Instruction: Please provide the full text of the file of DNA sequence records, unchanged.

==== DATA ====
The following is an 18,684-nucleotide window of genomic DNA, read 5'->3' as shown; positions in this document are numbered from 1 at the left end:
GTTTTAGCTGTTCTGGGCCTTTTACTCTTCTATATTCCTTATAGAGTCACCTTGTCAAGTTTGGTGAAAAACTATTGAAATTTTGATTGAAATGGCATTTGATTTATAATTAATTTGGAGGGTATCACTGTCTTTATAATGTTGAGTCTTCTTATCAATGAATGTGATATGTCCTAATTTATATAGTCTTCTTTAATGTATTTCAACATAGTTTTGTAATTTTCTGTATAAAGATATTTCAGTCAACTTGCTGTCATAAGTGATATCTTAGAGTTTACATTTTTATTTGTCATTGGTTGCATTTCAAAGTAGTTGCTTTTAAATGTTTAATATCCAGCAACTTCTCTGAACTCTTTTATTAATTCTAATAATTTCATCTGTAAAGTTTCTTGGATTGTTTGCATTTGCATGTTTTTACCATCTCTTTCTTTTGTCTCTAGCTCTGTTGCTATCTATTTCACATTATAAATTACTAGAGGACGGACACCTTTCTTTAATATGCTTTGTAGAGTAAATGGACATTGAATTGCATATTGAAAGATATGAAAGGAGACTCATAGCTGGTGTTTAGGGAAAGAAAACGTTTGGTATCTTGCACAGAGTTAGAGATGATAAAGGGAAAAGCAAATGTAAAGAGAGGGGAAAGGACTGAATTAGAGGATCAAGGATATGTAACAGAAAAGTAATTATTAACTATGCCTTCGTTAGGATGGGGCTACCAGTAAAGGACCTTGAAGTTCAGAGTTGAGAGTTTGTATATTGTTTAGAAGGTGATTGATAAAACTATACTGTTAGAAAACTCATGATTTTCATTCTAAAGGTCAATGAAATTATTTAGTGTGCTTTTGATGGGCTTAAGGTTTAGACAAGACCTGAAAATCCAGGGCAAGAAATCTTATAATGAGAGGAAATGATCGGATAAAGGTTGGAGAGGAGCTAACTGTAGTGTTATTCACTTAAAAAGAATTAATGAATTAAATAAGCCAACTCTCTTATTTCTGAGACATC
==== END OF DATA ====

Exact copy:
The following is an 18,684-nucleotide window of genomic DNA, read 5'->3' as shown; positions in this document are numbered from 1 at the left end:
GTTTTAGCTGTTCTGGGCCTTTTACTCTTCTATATTCCTTATAGAGTCACCTTGTCAAGTTTGGTGAAAAACTATTGAAATTTTGATTGAAATGGCATTTGATTTATAATTAATTTGGAGGGTATCACTGTCTTTATAATGTTGAGTCTTCTTATCAATGAATGTGATATGTCCTAATTTATATAGTCTTCTTTAATGTATTTCAACATAGTTTTGTAATTTTCTGTATAAAGATATTTCAGTCAACTTGCTGTCATAAGTGATATCTTAGAGTTTACATTTTTATTTGTCATTGGTTGCATTTCAAAGTAGTTGCTTTTAAATGTTTAATATCCAGCAACTTCTCTGAACTCTTTTATTAATTCTAATAATTTCATCTGTAAAGTTTCTTGGATTGTTTGCATTTGCATGTTTTTACCATCTCTTTCTTTTGTCTCTAGCTCTGTTGCTATCTATTTCACATTATAAATTACTAGAGGACGGACACCTTTCTTTAATATGCTTTGTAGAGTAAATGGACATTGAATTGCATATTGAAAGATATGAAAGGAGACTCATAGCTGGTGTTTAGGGAAAGAAAACGTTTGGTATCTTGCACAGAGTTAGAGATGATAAAGGGAAAAGCAAATGTAAAGAGAGGGGAAAGGACTGAATTAGAGGATCAAGGATATGTAACAGAAAAGTAATTATTAACTATGCCTTCGTTAGGATGGGGCTACCAGTAAAGGACCTTGAAGTTCAGAGTTGAGAGTTTGTATATTGTTTAGAAGGTGATTGATAAAACTATACTGTTAGAAAACTCATGATTTTCATTCTAAAGGTCAATGAAATTATTTAGTGTGCTTTTGATGGGCTTAAGGTTTAGACAAGACCTGAAAATCCAGGGCAAGAAATCTTATAATGAGAGGAAATGATCGGATAAAGGTTGGAGAGGAGCTAACTGTAGTGTTATTCACTTAAAAAGAATTAATGAATTAAATAAGCCAACTCTCTTATTTCTGAGACATC